Munshi Premchand is the most important Hindi writer of the twentieth century. A people's writer, he gave Hindi Fiction a new social awareness and a new sense of purpose.
Premchand's work has a special relevance for children. Many of his stories have Children as their main characters and he writes about them with humour, Insight and rare pathos. His best loved children's stories like Idgah, Dudh Ka Daam and Panch Parmeshwar have been included in this edition, alongwith other well-known stories such as Shatranj Ke Khilari and Bade Ghar Ki Beti.
Sensitively, translated, this collection will help introduce young adults to humane stories about India and its rural environment.
Premchand was born on July 31, 1880, in a small village called Lamahi, near Varanasi. He was then called Dhanpat Rai and only later adopted Premchand as his pen name. His father, Ajaib Lal, was a postal clerk earning Rs. 15 a month. His mother died when he was only eight years old. His father remarried, but Premchand found his stepmother a cruel woman and he used to call her Chachi or 'Auntie'.
When Premchand was only fifteen, his father married him off to a village girl who was unattractive and had a quarrelsome nature. Many years later he remarried, this time a widow, named Shivrani Devi. His second marriage turned out to be much happier and he loved Shivrani Devi deeply.
Premchand wanted to become a lawyer, but he could not pass his intermediate examination in spite of several attempts. Unfortunately he failed each time as he was poor in mathematics.
Premchand has written about his childhood with great feeling. "O childhood," he wrote in one of his stories, "it is impossible to forget you! The broken mud-house, the straw bed, bare body, bare-footed wandering in the fields, climbing mango trees. To wear village-made shoes gave more joy than a pair of Flex footwear today. The hot juice of raw mangoes was tastier than any modern cold drink, the gram and unripe berries more sweet than grapes and the finest sweets.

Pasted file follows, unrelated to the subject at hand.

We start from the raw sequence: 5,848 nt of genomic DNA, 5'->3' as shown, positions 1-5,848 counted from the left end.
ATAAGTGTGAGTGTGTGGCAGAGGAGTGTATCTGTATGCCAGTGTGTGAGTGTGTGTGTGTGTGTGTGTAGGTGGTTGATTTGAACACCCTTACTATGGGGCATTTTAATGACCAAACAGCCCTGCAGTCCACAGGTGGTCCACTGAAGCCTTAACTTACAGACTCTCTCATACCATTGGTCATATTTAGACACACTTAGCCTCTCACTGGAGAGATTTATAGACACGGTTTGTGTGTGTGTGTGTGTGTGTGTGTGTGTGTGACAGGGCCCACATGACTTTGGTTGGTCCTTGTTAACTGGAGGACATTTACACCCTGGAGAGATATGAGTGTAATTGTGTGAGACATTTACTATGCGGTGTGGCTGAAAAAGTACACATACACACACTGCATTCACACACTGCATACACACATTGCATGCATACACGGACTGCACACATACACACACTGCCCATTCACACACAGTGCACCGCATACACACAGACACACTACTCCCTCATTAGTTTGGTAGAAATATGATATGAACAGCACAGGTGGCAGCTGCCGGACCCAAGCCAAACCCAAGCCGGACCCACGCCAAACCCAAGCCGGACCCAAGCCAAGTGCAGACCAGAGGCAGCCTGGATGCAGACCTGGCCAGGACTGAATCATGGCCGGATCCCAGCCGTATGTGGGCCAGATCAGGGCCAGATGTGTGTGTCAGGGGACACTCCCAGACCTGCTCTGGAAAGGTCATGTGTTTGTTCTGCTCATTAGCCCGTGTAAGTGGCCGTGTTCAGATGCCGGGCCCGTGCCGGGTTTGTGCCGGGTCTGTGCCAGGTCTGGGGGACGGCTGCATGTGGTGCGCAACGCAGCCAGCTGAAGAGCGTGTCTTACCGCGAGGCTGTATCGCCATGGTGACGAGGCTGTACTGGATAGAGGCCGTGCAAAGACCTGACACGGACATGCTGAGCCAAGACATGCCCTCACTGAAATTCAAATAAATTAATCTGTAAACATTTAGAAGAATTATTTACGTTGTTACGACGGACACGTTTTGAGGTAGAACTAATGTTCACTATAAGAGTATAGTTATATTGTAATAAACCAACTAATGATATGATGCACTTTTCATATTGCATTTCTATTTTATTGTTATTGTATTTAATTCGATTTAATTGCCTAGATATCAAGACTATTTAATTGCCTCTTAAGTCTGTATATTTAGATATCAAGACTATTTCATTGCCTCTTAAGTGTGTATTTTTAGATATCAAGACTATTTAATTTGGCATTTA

He studied Urdu and Persian in a school run by a Maulvi Sahib, but usually he and his friends never attended school. The Maulvi Sahib kept no attendance register, nor did he impose any fine for not attending. Premchand and his friends would run away to a nearby railway station and spend their day counting the number of wagons on the trains that went by.
When Premchand's father died, he took up a job as a school teacher. It was during this time that he started writing short stories. He has written over 300 stories, only forty of which have been translated into English. He also wrote many novels and film scripts. He died on October 8, 1936 at the age of fifty-six.
Premchand is the most important Hindi writer of the twentieth century. He gave Hindi fiction a new social awareness and a new sense of purpose. He was a people's writer who wrote about the life of the common man in a language they could understand. In this he reminds us of famous poets like Tulsidas and Kabir.
Premchand's world is a world of struggling peasants, cruel money-lenders and landlords, and ill-treated widows. He wrote against social injustice and against hypocrisy. He also wrote against the ill-treatment meted out to people belonging to the lower classes. Premashram, Seva-Sadan, Sapt-Saroj, Sangram, Ranga Bhumi and Godan are some of his well-known works.
1. Idgah (Idgah)
2. Splashes From a Car (Motor Ke Chheente)
3. The Thakur's Well (Thakur Ka Kuan)
4. Lottery (Lottery)
5. My Elder Brother (Bade Bhai Saheb)
6. The Holy Panchayat (Panch Parameshwar)
7. Man's Highest Duty (Manushya Ka Param Dharam)
8. The Chess Players (Shatranj Ke Khilari)
9. The Price of Milk (Dudh Ka Daam)
10. The Well-Bred Daughter (Bade Ghar Ki Beti)